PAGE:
All it took was an injury to starting quarterback Brandon Dawkins on the opening drive of Arizona's Week 5 game against Colorado to set it all in motion. Tate replaced Dawkins and led Arizona to a 45-42 victory, setting an FBS record for rushing yards by a quarterback (327 yards) on only 14 carries. He had touchdown runs of 75, 58, 47 and 28 yards, and threw for 154 yards and a touchdown.
He finished last season with 1,411 yards rushing and 12 touchdowns, and also threw for 1,591 yards and 14 touchdowns, completing 62 percent of his passes. His 9.2 average yards per carry led the nation.
Tate didn't take a snap in the two games before he replaced Dawkins. But after Arizona gave up a late touchdown in a bowl loss to Purdue, Tate was firmly entrenched as the sport's next great star.
He knew it, and Arizona knew it—and Tate acted on it a month later.
"I have always been a proponent of him having a voice, but to do it in a respectful manner," Brian Tate said. "We talk about social injustices, we talk about having a say in your future. That's America, the world we live in. You have to know what's happening around you in order to affect change. He has the platform now, and that's what he's trying to do."
Said former UCLA quarterback Josh Rosen, a vocal proponent of player rights: "(Tate) saw the value and the power of social media. That power is a lot bigger than anyone thinks. It's important for players to feel as though we have a voice, that they're listening to us."
Earlier this spring, Tate worked with the university to record videos for the "I Am, I Can, I Will" Arizona student-athlete motto. Every new athlete who enrolls at Arizona learns the Wildcat Way of thinking, doing, living and choosing.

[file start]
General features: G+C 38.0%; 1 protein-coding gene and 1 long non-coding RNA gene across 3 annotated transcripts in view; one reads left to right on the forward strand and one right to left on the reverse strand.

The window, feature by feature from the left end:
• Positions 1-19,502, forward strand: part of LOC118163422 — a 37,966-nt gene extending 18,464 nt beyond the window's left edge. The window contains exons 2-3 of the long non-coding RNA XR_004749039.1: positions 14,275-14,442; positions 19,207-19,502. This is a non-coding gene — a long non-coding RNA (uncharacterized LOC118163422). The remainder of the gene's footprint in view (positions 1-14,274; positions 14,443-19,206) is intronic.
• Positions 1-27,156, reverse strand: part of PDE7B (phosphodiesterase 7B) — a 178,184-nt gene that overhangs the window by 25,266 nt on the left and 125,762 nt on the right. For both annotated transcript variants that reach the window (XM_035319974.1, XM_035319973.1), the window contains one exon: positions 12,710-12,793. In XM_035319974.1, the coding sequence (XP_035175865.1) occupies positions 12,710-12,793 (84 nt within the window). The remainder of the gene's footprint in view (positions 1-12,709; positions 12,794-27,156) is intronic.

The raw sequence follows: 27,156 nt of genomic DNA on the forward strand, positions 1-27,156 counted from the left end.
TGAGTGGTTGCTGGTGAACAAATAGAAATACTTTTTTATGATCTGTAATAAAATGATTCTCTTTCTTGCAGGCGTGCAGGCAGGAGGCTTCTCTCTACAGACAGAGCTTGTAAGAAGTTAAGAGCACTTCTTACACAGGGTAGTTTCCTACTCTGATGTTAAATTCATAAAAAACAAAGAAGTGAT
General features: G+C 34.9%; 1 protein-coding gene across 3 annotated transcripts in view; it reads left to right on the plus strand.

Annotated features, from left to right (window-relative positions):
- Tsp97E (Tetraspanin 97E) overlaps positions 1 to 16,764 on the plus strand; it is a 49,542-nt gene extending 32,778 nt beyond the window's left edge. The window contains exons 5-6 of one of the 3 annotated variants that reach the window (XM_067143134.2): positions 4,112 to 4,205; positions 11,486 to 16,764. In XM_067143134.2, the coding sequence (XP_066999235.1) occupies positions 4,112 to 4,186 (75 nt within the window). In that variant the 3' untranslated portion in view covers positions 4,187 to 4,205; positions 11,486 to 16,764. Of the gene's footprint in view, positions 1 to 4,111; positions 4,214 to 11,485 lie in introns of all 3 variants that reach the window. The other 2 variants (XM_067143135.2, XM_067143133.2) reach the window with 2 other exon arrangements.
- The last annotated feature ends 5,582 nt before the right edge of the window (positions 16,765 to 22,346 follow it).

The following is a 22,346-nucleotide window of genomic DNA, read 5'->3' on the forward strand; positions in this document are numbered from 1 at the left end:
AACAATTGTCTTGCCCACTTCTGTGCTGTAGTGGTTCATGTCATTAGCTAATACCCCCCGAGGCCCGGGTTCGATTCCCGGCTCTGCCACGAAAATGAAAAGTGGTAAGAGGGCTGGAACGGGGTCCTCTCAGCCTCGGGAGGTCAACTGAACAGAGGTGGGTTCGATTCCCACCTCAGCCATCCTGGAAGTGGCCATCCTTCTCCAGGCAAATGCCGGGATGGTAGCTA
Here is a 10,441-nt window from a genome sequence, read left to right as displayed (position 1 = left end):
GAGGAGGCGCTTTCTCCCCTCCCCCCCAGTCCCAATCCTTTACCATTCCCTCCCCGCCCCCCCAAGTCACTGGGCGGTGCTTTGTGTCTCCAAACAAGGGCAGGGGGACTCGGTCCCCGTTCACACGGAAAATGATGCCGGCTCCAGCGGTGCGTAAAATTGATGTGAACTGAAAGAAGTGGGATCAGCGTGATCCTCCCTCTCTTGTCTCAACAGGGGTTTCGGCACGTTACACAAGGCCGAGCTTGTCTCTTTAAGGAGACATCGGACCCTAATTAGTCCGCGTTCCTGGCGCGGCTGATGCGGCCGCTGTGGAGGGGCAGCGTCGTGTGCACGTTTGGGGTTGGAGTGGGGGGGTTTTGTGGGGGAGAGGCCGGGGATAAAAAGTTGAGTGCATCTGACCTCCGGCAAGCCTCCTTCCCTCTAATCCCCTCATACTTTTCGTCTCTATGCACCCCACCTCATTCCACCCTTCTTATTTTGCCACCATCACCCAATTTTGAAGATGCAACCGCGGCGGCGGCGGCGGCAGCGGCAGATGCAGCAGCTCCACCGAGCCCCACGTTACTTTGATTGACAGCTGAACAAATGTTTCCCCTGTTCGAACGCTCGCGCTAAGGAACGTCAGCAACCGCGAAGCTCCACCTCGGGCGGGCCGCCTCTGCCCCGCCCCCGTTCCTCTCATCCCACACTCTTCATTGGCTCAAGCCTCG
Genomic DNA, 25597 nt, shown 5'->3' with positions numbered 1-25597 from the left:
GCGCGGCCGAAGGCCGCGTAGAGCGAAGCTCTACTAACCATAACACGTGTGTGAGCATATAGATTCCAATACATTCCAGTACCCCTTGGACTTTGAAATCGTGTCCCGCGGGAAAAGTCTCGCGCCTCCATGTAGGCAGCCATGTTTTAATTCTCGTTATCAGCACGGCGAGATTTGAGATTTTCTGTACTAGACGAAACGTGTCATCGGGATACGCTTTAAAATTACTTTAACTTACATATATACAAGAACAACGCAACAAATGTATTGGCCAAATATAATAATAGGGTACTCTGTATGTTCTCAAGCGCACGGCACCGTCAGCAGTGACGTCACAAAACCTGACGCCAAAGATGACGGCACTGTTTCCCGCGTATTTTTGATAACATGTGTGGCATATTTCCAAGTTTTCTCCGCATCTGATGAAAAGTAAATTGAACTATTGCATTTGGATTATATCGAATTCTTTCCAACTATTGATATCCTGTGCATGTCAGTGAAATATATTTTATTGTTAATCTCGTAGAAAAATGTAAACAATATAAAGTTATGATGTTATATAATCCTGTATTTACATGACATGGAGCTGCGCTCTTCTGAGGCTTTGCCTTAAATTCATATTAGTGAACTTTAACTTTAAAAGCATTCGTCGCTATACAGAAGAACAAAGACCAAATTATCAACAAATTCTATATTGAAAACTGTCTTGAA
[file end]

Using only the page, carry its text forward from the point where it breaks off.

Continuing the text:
Yeah, it's corny, but consider this: The foundation of the Wildcat Way is personal leadership; influential and transcendent leadership in serving something greater than yourself.
"This thing is a lot bigger than me," Tate said. "Knowing that is a blessing because it has helped me keep my head on straight."
Want someone or something—or some team—to root for this season? Check out Arizona and Tate. The more the Wildcats win, the more Tate's tweet grows in power and influence.
"I went home to Los Angeles on (spring) break and I was with my grandmother," Tate said. "All of my friends were saying, 'Did you see what Khalil did?' She was really proud, and that kind of put it in perspective for me. Everyone realizes how important it is."
One tweet, 10 words.
Revolutionary change just might be closer than you think.